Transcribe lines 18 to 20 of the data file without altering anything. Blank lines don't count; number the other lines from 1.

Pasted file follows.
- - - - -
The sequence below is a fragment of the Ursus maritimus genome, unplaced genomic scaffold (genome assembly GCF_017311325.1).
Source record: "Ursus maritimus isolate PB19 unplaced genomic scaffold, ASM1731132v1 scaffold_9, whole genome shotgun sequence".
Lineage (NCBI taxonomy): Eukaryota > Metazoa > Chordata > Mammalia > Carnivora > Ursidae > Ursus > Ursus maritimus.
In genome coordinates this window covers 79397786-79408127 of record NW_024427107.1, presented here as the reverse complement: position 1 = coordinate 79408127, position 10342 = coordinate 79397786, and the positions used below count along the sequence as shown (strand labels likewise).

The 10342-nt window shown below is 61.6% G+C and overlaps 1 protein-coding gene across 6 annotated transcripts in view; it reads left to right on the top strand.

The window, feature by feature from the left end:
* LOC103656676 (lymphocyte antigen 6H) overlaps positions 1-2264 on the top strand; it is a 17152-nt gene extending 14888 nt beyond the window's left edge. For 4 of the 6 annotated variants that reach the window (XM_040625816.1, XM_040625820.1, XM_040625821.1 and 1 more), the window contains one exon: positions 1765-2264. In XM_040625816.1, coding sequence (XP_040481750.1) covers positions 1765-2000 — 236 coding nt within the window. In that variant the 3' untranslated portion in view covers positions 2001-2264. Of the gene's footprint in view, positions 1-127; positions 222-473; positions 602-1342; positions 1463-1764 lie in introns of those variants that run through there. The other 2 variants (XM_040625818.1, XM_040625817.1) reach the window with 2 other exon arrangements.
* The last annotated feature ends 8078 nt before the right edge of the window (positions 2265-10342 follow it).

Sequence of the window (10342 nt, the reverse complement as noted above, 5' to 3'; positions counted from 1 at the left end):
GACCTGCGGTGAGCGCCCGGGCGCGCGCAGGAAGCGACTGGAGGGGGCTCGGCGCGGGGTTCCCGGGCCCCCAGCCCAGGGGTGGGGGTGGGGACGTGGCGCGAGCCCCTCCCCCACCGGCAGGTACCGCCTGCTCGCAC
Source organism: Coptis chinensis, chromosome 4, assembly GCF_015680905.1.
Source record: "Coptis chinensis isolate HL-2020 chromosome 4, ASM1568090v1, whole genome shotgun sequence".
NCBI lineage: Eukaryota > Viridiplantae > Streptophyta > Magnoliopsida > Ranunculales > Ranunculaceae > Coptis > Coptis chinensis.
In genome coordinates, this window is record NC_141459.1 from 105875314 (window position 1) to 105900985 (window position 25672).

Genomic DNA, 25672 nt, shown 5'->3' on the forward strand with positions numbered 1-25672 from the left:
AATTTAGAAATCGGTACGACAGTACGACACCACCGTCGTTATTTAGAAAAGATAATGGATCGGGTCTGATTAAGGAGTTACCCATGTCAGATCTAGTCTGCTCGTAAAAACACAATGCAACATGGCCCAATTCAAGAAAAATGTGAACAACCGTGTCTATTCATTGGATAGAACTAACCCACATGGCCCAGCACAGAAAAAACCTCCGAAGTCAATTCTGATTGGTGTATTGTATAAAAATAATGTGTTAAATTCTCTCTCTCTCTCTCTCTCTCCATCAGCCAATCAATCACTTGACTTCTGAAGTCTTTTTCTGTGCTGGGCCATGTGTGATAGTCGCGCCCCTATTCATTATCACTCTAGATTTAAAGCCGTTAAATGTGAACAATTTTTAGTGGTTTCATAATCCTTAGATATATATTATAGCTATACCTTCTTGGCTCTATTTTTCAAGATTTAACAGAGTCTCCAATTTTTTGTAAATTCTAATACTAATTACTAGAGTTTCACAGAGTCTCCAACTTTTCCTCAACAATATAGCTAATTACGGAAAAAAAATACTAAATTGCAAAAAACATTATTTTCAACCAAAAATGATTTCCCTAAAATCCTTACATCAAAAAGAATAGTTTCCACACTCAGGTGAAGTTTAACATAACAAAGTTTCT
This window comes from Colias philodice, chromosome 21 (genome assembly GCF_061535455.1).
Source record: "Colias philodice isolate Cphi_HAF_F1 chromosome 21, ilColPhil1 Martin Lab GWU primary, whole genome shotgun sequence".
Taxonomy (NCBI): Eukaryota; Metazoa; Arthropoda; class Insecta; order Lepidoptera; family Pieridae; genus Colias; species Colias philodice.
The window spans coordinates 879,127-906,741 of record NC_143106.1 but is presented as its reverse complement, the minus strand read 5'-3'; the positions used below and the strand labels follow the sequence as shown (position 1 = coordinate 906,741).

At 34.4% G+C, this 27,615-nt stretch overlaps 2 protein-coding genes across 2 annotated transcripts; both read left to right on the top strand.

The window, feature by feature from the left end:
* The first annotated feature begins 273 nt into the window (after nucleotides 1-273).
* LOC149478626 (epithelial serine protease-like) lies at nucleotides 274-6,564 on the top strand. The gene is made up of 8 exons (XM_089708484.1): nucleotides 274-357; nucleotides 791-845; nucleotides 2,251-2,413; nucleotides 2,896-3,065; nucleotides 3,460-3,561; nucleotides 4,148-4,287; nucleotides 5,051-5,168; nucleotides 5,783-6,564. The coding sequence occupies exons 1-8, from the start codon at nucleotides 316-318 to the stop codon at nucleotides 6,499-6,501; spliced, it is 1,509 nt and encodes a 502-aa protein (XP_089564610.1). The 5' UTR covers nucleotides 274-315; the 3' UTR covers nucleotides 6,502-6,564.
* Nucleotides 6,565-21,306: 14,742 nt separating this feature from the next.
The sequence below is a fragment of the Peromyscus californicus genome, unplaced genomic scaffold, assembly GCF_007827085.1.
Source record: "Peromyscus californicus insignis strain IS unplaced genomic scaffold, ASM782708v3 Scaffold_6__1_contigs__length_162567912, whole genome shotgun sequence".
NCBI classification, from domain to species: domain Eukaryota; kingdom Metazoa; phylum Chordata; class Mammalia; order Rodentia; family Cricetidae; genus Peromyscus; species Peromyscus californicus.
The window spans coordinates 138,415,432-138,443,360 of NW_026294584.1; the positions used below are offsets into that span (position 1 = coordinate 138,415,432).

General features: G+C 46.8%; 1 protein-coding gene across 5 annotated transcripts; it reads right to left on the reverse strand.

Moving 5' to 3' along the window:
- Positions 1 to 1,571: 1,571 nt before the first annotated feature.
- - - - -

Source record: "Colias philodice isolate Cphi_HAF_F1 chromosome 21, ilColPhil1 Martin Lab GWU primary, whole genome shotgun sequence".
Taxonomy (NCBI): Eukaryota; Metazoa; Arthropoda; class Insecta; order Lepidoptera; family Pieridae; genus Colias; species Colias philodice.
The window spans coordinates 879,127-906,741 of record NC_143106.1 but is presented as its reverse complement, the minus strand read 5'-3'; the positions used below and the strand labels follow the sequence as shown (position 1 = coordinate 906,741).